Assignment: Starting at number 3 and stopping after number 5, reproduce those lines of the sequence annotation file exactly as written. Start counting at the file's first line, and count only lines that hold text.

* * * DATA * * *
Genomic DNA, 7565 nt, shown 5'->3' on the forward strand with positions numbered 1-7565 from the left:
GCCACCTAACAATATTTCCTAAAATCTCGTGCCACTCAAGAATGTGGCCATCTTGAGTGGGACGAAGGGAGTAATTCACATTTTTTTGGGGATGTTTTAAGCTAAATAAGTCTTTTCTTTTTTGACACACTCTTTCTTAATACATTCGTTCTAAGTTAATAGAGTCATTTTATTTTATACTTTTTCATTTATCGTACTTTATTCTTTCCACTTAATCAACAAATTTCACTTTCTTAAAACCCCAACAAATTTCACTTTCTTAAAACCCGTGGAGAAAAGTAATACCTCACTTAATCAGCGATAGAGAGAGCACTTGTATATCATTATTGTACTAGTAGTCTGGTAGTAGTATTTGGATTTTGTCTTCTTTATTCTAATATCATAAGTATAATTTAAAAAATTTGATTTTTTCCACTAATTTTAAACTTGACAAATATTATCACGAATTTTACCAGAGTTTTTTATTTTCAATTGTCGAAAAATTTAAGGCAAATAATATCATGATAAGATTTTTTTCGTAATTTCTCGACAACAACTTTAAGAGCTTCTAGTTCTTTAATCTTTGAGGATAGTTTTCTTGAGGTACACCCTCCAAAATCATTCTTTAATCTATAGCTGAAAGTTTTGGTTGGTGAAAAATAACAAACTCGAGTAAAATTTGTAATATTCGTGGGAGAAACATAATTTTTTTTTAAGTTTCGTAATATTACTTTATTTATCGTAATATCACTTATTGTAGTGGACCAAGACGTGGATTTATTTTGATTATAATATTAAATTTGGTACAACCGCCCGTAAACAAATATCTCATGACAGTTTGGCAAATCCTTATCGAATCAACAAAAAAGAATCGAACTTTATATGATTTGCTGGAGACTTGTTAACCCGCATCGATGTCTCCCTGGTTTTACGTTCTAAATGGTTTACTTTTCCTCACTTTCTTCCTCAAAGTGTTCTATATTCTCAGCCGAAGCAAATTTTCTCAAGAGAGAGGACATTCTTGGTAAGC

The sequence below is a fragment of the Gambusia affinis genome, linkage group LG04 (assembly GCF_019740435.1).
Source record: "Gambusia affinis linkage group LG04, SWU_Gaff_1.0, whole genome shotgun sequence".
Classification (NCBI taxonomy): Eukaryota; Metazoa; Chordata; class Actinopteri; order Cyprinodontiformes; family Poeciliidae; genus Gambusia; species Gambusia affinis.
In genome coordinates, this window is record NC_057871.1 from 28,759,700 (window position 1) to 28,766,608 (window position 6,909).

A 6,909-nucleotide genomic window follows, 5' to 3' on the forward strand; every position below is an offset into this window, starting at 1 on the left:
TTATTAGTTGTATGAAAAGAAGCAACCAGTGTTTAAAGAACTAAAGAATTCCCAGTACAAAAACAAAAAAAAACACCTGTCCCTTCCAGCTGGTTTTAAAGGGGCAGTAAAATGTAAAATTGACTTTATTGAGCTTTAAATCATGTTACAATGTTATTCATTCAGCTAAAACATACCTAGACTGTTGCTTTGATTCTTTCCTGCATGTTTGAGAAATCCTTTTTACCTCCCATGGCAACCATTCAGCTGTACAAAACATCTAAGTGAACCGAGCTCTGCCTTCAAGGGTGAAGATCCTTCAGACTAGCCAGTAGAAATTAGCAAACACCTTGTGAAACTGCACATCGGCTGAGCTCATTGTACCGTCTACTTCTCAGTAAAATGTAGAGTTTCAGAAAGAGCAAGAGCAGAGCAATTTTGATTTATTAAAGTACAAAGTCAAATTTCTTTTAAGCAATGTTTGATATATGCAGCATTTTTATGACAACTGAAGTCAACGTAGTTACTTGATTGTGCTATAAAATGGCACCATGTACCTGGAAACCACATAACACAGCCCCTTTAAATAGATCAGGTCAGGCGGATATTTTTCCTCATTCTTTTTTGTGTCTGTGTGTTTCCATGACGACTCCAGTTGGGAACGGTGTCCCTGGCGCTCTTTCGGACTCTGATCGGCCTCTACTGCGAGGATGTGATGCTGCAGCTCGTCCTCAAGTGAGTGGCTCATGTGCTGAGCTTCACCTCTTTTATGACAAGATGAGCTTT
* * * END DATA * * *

The sequence below is a fragment of the Gambusia affinis genome, linkage group LG04 (assembly GCF_019740435.1).
Source record: "Gambusia affinis linkage group LG04, SWU_Gaff_1.0, whole genome shotgun sequence".
Classification (NCBI taxonomy): Eukaryota; Metazoa; Chordata; class Actinopteri; order Cyprinodontiformes; family Poeciliidae; genus Gambusia; species Gambusia affinis.